BEMIDJI -- Halloween is nearly upon us, and, while it’s a day to celebrate all things spooky, don’t let COVID-19 scare you out of enjoying the holiday altogether.

According to Centers for Disease Control and Prevention, traditional door-to-door trick-or-treating should be avoided this Halloween, as it can be a high-risk activity for spreading viruses.

But these CDC-recommended lower risk activities can be safe alternatives that still encourage a festive atmosphere on Halloween:

  • Carve or decorate pumpkins with members of your household and display them.

  • Carve or decorate pumpkins outside, at a safe distance, with neighbors or friends.

  • Decorate your house, apartment or living space.

  • Do a Halloween scavenger hunt where children are given lists of Halloween-themed things to look for while they walk outdoors from house to house, admiring Halloween decorations at a distance.

  • Have a virtual Halloween costume contest.

  • Have a Halloween movie night with people you live with.

  • Have a scavenger hunt-style trick-or-treat search with your household members in or around your home, rather than going house to house.

Baking Halloween-themed cupcakes is a safe alternative activity to trick-or-treating this year. (Jillian Gandsey / Bemidji Pioneer)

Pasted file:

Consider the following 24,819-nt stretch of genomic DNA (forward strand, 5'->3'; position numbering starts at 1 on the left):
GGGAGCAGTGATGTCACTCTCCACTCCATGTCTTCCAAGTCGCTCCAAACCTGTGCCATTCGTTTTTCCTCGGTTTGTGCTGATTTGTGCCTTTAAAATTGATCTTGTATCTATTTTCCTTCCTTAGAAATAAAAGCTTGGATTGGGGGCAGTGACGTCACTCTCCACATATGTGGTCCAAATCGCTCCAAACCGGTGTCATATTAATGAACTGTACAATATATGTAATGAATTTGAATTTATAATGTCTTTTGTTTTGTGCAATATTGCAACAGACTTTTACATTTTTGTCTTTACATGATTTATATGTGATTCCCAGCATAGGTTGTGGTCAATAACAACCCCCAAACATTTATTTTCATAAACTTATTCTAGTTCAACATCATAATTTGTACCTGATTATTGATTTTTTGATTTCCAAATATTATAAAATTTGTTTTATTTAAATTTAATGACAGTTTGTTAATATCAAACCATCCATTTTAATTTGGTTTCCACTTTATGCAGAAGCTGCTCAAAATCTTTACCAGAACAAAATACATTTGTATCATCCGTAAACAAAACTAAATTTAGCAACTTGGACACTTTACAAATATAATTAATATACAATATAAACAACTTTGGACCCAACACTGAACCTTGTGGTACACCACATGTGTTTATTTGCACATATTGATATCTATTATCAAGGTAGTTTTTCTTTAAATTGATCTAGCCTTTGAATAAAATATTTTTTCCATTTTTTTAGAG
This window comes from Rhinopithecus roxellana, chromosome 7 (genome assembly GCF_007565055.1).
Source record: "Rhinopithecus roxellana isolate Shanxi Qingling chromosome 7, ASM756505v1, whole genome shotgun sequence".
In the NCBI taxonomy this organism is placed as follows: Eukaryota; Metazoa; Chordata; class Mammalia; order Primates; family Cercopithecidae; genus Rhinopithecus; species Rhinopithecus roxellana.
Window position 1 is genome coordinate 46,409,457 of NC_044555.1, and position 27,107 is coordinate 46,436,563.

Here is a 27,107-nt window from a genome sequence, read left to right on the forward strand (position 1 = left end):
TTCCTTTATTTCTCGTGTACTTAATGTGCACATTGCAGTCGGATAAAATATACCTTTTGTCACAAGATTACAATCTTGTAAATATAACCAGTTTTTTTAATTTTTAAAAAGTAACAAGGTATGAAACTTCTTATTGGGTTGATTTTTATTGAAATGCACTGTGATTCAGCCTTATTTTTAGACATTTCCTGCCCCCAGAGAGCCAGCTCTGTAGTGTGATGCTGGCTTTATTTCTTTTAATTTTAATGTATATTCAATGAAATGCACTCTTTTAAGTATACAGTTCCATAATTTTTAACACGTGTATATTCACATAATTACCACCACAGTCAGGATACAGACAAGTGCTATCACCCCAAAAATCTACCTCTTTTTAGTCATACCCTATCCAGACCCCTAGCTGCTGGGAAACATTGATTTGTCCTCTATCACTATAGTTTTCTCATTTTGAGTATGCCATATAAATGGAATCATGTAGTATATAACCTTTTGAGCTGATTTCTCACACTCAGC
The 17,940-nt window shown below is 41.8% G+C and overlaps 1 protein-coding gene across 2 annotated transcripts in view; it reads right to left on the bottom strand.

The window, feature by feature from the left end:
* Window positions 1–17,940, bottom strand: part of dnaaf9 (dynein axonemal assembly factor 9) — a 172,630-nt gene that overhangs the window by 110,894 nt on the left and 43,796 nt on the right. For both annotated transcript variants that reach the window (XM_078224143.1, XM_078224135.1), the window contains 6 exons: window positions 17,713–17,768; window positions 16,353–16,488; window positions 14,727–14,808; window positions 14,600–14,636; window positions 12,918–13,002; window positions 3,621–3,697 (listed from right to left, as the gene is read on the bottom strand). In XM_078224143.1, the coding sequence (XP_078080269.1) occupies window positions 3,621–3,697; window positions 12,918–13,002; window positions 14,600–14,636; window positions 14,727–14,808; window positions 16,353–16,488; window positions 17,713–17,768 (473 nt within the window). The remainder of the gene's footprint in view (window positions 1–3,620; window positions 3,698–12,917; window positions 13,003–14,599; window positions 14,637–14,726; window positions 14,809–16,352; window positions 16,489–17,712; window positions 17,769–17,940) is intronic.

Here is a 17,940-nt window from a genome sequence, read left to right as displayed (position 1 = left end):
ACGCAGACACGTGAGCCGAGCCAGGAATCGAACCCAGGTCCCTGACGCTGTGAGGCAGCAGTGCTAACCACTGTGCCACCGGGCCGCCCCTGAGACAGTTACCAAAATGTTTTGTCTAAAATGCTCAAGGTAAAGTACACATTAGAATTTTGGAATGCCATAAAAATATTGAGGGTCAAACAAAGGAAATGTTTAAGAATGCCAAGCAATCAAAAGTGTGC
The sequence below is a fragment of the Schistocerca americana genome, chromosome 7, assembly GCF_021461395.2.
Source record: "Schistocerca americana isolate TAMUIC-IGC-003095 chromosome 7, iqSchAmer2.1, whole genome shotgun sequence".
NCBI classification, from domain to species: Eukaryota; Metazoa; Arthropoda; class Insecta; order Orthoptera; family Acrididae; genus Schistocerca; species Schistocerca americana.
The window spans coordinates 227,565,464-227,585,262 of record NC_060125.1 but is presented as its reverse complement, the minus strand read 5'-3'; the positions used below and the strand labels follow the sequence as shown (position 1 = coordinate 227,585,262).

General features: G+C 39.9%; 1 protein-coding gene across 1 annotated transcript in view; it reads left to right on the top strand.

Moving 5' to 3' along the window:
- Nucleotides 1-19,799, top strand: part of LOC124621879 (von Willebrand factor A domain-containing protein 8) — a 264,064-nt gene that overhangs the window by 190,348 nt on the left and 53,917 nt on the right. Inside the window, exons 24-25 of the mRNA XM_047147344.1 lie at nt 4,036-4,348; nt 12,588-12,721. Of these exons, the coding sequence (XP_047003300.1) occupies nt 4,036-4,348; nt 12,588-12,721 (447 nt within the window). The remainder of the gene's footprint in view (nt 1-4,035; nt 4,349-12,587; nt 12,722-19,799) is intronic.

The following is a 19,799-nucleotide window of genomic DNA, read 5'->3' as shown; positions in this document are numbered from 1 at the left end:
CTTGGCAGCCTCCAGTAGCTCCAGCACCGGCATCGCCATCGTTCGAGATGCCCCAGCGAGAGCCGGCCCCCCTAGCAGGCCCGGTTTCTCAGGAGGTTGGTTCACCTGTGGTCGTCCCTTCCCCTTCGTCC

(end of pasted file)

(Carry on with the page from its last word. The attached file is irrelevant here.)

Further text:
Baking Halloween-themed cupcakes is a safe alternative activity to trick-or-treating this year. (Jillian Gandsey / Bemidji Pioneer)

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However, if you do decide to venture out on Halloween, be sure to avoid large groups and social distance from people not in your household. If trick-or-treating, individuals should wear a cloth mask and not reach into a bowl to grab candy.

Decorative spiders, pumpkins and a skeleton adorn a home along Birchmont Drive Northeast. (Jillian Gandsey / Bemidji Pioneer)
Decorative spiders, pumpkins and a skeleton adorn a home along Birchmont Drive Northeast. (Jillian Gandsey / Bemidji Pioneer)

People who are handing out treats this year should consider ways to reduce contact with others, such as putting treats in individual bags that can be distributed to trick-or-treaters with limited face-to-face contact.

Tips from the CDC to stay safe on Halloween

If trick-or-treating on Halloween, the CDC recommends that individuals continue wearing cloth masks to lessen the transmission of the COVID-19 virus. Photo by Shutterstock
If trick-or-treating on Halloween, the CDC recommends that individuals continue wearing cloth masks to lessen the transmission of the COVID-19 virus. Photo by Shutterstock


  • Wear a mask. A costume mask is not a substitute for a cloth mask. Do not wear a costume mask over a cloth mask. It can make breathing more difficult. Masks should not be worn by children under the age of 2 or anyone who has trouble breathing.

  • Social distance. Stay at least six feet away from others who do not live with you.

  • Sanitize and wash your hands. Use hand sanitizer, with at least 60% alcohol, after touching objects or other people when in public. Wash hands with soap and water for at least 20 seconds when you get home.